Article Content

NPUAP Announces New Pressure Ulcer Definition and Staging

The National Pressure Ulcer Advisory Panel has redefined the definition of a pressure ulcer and the stages of pressure ulcers, including the original 4 stages and adding 2 stages on deep tissue injury and unstageable pressure ulcers. This work is the culmination of over 5 years of work beginning with the identification of deep tissue injury in 2001.

 

PRESSURE ULCER DEFINITION

A pressure ulcer is localized injury to the skin and/or underlying tissue usually over a bony prominence, as a result of pressure, or pressure in combination with shear and/or friction.

 

A number of contributing or confounding factors are also associated with pressure ulcers; the significance of these factors is yet to be elucidated.

 

PRESSURE ULCER STAGES

Suspected Deep Tissue Injury:

Purple or maroon localized area of discolored intact skin or blood-filled blister due to damage of underlying soft tissue from pressure and/or shear. The area may be preceded by tissue that is painful, firm, mushy, boggy, warmer or cooler as compared to adjacent tissue.

 

Further description:

Deep tissue injury may be difficult to detect in individuals with dark skin tones. Evolution may include a thin blister over a dark wound bed. The wound may further evolve and become covered by thin eschar. Evolution may be rapid exposing additional layers of tissue even with optimal treatment.

 

Stage I:

Intact skin with non-blanchable redness of a localized area usually over a bony prominence. Darkly pigmented skin may not have visible blanching; its color may differ from the surrounding area.

 

Further description:

The area may be painful, firm, soft, warmer or cooler as compared to adjacent tissue. Stage I may be difficult to detect in individuals with dark skin tones. May indicate "at risk" persons (a heralding sign of risk).

 

Stage II:

Partial thickness loss of dermis presenting as a shallow open ulcer with a red pink wound bed, without slough. May also present as an intact or open/ruptured serum-filled blister.

 

Further description:

Presents as a shiny or dry shallow ulcer without slough or bruising.* This stage should not be used to describe skin tears, tape burns, perineal dermatitis, maceration or excoriation.

 

Stage III:

Full thickness tissue loss. Subcutaneous fat may be visible but bone, tendon or muscle are not exposed. Slough may be present but does not obscure the depth of tissue loss. May include undermining and tunneling.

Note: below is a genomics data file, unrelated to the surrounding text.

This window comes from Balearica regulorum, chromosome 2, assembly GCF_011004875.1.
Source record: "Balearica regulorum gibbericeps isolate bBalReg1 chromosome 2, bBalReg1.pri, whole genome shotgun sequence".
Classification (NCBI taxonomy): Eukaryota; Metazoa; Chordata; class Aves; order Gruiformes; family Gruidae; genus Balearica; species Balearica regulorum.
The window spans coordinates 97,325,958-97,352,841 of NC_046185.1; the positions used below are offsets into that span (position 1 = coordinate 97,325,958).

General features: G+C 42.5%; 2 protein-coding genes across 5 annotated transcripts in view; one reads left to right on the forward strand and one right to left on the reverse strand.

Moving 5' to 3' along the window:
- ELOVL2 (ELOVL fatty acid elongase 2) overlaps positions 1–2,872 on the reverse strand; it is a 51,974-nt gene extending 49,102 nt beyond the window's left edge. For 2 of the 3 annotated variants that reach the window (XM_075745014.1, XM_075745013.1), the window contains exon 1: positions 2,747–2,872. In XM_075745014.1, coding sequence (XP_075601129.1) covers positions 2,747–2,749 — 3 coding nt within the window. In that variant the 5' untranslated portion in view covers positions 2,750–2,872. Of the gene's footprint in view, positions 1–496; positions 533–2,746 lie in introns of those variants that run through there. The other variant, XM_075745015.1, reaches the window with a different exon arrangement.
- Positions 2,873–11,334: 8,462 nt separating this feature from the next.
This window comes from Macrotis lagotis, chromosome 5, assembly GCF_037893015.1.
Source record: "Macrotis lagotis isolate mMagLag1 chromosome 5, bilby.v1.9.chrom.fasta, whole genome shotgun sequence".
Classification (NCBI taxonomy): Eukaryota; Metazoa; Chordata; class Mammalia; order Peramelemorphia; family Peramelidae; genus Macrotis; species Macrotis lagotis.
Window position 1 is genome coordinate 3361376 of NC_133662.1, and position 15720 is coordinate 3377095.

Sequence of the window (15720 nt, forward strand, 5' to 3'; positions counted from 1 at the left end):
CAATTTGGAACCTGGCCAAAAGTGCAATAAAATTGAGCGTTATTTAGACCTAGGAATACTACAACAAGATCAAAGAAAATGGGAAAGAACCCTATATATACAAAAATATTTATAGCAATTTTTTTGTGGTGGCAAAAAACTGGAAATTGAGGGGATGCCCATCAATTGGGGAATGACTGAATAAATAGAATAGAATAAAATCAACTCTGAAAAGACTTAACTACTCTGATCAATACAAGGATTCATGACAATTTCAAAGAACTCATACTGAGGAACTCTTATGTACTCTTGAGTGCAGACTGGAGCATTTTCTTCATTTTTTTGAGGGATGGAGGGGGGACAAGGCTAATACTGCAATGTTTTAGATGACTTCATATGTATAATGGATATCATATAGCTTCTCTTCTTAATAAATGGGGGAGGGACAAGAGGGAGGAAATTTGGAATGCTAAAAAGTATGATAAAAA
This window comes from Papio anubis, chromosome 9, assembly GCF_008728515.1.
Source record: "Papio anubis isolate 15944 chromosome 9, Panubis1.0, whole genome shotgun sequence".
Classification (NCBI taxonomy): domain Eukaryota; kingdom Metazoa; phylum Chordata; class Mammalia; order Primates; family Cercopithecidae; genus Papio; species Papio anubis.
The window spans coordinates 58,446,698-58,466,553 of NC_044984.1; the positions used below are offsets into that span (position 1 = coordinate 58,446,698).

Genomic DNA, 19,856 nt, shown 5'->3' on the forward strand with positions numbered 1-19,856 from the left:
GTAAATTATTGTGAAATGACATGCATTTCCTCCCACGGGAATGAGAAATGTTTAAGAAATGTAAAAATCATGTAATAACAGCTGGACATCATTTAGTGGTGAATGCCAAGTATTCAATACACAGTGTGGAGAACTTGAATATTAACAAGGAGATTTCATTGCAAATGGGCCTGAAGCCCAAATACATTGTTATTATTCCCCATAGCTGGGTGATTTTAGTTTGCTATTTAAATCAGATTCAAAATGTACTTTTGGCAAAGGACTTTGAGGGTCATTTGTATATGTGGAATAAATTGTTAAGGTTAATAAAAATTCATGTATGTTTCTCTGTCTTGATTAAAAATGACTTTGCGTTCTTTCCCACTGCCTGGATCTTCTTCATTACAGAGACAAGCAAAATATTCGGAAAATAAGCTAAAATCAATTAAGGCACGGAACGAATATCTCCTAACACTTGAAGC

Further description:

The depth of a stage III pressure ulcer varies by anatomical location. The bridge of the nose, ear, occiput and malleolus do not have subcutaneous tissue and stage III ulcers can be shallow. In contrast, areas of significant adiposity can develop extremely deep stage III pressure ulcers. Bone/tendon is not visible or directly palpable.

 

Stage IV:

Full thickness tissue loss with exposed bone, tendon or muscle. Slough or eschar may be present on some parts of the wound bed. Often include undermining and tunneling.

 

Further description:

The depth of a stage IV pressure ulcer varies by anatomical location. The bridge of the nose, ear, occiput and malleolus do not have subcutaneous tissue and these ulcers can be shallow. Stage IV ulcers can extend into muscle and/or supporting structures (e.g., fascia, tendon or joint capsule) making osteomyelitis possible. Exposed bone/tendon is visible or directly palpable.

 

Unstageable:

Full thickness tissue loss in which the base of the ulcer is covered by slough (yellow, tan, gray, green or brown) and/or eschar (tan, brown or black) in the wound bed.

 

Further description:

Until enough slough and/or escharis removed to expose the base of thewound,the true depth, and therefore stage, cannot be determined. Stable (dry, adherent, intact without erythema or fluctuance) eschar on the heels serves as "the body's natural (biological) cover" and should not be removed.

 

The staging system was defined by Shea in 1975 and provides a name to the amount of anatomical tissue loss. The original definitions were confusing to many clinicians and lead to inaccurate staging of ulcers associated or due to perineal dermatitis and those due to deep tissue injury.

 

The proposed definitions were refined by the NPUAP with input from an on-line evaluation of their face validity, accuracy clarity, succinctness, utility, and discrimination. This process was completed online and provided input to the Panel for continued work. The proposed final definitions were reviewed by a consensus conference and their comments were used to create the final definitions. "NPUAP is pleased to have completed this important task and look forward to the inclusion of these definitions into practice, education and research," said Joyce Black, NPUAP President and Chairperson of the Staging Task Force.

 

For more information, contact npuap@npuap.org or 202-521-6789.

 

Copyright: NPUAP 2007

 

*Bruising indicates suspected deep tissue injury. [Context Link]